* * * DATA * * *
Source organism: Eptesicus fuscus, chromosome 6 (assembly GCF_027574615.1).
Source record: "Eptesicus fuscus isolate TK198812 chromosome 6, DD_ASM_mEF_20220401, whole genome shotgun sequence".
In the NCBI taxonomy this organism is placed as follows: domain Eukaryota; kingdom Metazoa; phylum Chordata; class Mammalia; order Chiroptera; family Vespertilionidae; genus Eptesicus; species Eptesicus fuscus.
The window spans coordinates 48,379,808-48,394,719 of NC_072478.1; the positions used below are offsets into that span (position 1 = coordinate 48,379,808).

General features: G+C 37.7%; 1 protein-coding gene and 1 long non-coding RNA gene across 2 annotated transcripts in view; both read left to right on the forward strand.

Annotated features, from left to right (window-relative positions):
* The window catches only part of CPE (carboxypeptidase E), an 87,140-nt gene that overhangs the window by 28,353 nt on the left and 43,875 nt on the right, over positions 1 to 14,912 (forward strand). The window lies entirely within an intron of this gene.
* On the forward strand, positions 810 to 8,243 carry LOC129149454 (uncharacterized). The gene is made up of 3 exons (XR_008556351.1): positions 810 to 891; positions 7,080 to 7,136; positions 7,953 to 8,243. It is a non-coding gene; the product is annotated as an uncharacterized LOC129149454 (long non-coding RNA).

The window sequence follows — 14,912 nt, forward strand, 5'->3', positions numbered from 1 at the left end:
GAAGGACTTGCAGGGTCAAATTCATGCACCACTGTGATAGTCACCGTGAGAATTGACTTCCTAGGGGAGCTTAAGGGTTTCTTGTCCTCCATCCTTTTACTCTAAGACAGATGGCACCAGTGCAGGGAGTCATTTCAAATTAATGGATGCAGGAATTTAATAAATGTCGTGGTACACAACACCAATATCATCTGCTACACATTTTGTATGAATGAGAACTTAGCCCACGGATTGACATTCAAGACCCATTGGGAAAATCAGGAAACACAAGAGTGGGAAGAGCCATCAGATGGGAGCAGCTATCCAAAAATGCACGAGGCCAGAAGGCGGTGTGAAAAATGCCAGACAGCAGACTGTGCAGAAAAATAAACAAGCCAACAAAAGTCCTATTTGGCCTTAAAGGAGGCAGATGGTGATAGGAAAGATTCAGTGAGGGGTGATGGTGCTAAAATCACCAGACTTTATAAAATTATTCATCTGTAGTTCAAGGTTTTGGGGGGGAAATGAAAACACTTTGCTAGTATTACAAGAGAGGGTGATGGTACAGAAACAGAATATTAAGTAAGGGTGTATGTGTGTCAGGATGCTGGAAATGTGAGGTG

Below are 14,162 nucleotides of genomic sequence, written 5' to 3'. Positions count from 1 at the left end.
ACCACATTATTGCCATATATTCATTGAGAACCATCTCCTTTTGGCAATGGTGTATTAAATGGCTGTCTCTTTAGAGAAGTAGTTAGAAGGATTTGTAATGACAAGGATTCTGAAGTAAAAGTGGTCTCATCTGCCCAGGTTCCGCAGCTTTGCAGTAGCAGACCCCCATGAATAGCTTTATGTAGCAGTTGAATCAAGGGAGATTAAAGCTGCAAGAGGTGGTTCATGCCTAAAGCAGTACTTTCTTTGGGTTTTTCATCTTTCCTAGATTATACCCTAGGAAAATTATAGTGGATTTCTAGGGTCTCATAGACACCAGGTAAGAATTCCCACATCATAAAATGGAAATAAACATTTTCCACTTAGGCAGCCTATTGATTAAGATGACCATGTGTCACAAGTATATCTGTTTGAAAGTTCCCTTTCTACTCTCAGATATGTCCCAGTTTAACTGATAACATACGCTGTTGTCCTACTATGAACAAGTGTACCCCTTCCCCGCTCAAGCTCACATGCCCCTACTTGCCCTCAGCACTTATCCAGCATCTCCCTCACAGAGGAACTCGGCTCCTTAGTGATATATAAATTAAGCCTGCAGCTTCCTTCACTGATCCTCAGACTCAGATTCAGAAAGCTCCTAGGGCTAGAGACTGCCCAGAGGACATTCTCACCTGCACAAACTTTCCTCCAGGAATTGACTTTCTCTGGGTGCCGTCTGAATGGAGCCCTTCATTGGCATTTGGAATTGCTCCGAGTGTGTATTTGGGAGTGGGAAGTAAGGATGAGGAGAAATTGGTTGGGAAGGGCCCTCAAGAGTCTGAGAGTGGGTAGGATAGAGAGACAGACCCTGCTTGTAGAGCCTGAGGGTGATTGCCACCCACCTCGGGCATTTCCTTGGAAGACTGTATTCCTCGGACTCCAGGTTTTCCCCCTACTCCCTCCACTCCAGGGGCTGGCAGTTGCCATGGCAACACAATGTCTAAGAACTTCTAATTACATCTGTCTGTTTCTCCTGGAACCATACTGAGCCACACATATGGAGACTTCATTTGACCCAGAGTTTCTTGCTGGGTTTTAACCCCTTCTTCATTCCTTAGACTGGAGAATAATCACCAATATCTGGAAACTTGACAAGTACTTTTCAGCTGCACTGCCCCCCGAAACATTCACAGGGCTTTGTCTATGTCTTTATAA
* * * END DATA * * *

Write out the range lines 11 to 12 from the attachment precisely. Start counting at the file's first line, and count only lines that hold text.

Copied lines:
Below are 14,162 nucleotides of genomic sequence, written 5' to 3'. Positions count from 1 at the left end.
ACCACATTATTGCCATATATTCATTGAGAACCATCTCCTTTTGGCAATGGTGTATTAAATGGCTGTCTCTTTAGAGAAGTAGTTAGAAGGATTTGTAATGACAAGGATTCTGAAGTAAAAGTGGTCTCATCTGCCCAGGTTCCGCAGCTTTGCAGTAGCAGACCCCCATGAATAGCTTTATGTAGCAGTTGAATCAAGGGAGATTAAAGCTGCAAGAGGTGGTTCATGCCTAAAGCAGTACTTTCTTTGGGTTTTTCATCTTTCCTAGATTATACCCTAGGAAAATTATAGTGGATTTCTAGGGTCTCATAGACACCAGGTAAGAATTCCCACATCATAAAATGGAAATAAACATTTTCCACTTAGGCAGCCTATTGATTAAGATGACCATGTGTCACAAGTATATCTGTTTGAAAGTTCCCTTTCTACTCTCAGATATGTCCCAGTTTAACTGATAACATACGCTGTTGTCCTACTATGAACAAGTGTACCCCTTCCCCGCTCAAGCTCACATGCCCCTACTTGCCCTCAGCACTTATCCAGCATCTCCCTCACAGAGGAACTCGGCTCCTTAGTGATATATAAATTAAGCCTGCAGCTTCCTTCACTGATCCTCAGACTCAGATTCAGAAAGCTCCTAGGGCTAGAGACTGCCCAGAGGACATTCTCACCTGCACAAACTTTCCTCCAGGAATTGACTTTCTCTGGGTGCCGTCTGAATGGAGCCCTTCATTGGCATTTGGAATTGCTCCGAGTGTGTATTTGGGAGTGGGAAGTAAGGATGAGGAGAAATTGGTTGGGAAGGGCCCTCAAGAGTCTGAGAGTGGGTAGGATAGAGAGACAGACCCTGCTTGTAGAGCCTGAGGGTGATTGCCACCCACCTCGGGCATTTCCTTGGAAGACTGTATTCCTCGGACTCCAGGTTTTCCCCCTACTCCCTCCACTCCAGGGGCTGGCAGTTGCCATGGCAACACAATGTCTAAGAACTTCTAATTACATCTGTCTGTTTCTCCTGGAACCATACTGAGCCACACATATGGAGACTTCATTTGACCCAGAGTTTCTTGCTGGGTTTTAACCCCTTCTTCATTCCTTAGACTGGAGAATAATCACCAATATCTGGAAACTTGACAAGTACTTTTCAGCTGCACTGCCCCCCGAAACATTCACAGGGCTTTGTCTATGTCTTTATAA